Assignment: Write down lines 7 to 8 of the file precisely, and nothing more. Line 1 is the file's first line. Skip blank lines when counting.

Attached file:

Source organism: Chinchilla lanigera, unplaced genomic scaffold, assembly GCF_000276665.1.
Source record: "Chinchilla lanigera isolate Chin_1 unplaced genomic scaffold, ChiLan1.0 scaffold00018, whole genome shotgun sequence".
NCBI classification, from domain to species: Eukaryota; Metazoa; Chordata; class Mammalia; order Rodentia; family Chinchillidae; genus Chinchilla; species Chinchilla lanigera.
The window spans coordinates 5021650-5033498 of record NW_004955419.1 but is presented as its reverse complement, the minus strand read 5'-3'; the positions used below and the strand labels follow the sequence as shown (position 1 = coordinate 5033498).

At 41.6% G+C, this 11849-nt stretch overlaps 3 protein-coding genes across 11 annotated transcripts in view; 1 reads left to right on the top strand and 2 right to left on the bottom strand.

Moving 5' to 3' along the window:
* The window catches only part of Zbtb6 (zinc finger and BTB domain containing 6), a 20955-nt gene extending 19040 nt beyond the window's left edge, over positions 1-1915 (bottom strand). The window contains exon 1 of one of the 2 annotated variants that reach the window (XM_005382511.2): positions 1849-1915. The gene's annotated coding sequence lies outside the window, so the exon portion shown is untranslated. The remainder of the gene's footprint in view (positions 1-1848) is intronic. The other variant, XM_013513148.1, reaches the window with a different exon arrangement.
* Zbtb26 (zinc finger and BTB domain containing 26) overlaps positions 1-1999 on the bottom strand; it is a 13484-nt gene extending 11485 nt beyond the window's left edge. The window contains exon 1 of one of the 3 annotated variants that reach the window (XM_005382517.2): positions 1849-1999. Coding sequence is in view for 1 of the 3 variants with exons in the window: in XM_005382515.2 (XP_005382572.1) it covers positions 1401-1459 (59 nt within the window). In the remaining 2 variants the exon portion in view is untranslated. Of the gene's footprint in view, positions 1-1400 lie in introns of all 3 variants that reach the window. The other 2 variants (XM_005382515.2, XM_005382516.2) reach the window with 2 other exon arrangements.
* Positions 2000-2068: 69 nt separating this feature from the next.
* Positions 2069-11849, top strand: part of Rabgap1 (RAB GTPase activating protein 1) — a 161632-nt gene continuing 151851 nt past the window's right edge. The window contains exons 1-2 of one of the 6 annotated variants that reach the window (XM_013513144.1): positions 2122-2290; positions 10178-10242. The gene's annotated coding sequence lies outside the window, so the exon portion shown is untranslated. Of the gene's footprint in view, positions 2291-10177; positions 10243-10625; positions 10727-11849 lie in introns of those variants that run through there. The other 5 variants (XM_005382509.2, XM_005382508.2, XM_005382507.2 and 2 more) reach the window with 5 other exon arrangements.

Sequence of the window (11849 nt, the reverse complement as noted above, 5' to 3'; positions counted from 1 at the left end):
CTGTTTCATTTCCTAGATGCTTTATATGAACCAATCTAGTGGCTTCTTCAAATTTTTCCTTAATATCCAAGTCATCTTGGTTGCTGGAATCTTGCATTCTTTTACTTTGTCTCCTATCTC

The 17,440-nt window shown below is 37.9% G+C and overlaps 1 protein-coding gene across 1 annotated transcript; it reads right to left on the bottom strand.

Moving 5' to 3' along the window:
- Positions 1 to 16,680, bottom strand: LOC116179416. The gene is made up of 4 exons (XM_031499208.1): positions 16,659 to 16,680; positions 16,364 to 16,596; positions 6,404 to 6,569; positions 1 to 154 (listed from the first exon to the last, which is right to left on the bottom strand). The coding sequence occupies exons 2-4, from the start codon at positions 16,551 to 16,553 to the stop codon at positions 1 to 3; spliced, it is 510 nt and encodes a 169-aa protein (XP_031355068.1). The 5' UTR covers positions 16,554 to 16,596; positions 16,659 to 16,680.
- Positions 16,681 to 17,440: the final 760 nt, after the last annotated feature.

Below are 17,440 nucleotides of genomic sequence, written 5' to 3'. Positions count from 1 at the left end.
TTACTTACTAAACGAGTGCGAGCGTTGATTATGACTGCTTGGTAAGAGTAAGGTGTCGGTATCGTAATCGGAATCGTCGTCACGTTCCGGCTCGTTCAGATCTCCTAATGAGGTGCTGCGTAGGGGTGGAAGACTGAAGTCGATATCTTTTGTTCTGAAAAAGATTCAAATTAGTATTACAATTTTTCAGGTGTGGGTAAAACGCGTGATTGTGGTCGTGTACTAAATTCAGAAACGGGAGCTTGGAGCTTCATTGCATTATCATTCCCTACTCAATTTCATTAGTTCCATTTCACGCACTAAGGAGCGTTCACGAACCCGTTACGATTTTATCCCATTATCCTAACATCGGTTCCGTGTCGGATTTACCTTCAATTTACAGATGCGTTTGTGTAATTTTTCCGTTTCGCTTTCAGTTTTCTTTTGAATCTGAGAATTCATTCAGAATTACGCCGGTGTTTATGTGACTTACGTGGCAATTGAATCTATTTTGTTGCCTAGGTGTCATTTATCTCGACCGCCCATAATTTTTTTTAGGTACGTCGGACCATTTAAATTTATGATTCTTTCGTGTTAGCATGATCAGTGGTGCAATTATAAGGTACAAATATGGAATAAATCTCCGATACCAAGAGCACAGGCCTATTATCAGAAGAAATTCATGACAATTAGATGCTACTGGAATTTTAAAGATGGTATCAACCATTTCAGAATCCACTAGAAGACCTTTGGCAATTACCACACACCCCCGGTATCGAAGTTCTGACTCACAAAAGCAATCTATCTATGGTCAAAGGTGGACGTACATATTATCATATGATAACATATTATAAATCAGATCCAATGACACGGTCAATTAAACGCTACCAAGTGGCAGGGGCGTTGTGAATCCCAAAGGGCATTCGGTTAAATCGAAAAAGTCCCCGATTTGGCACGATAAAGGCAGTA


* The window catches only part of Zbtb6 (zinc finger and BTB domain containing 6), a 20955-nt gene extending 19040 nt beyond the window's left edge, over positions 1-1915 (bottom strand). The window contains exon 1 of one of the 2 annotated variants that reach the window (XM_005382511.2): positions 1849-1915. The gene's annotated coding sequence lies outside the window, so the exon portion shown is untranslated. The remainder of the gene's footprint in view (positions 1-1848) is intronic. The other variant, XM_013513148.1, reaches the window with a different exon arrangement.
* Zbtb26 (zinc finger and BTB domain containing 26) overlaps positions 1-1999 on the bottom strand; it is a 13484-nt gene extending 11485 nt beyond the window's left edge. The window contains exon 1 of one of the 3 annotated variants that reach the window (XM_005382517.2): positions 1849-1999. Coding sequence is in view for 1 of the 3 variants with exons in the window: in XM_005382515.2 (XP_005382572.1) it covers positions 1401-1459 (59 nt within the window). In the remaining 2 variants the exon portion in view is untranslated. Of the gene's footprint in view, positions 1-1400 lie in introns of all 3 variants that reach the window. The other 2 variants (XM_005382515.2, XM_005382516.2) reach the window with 2 other exon arrangements.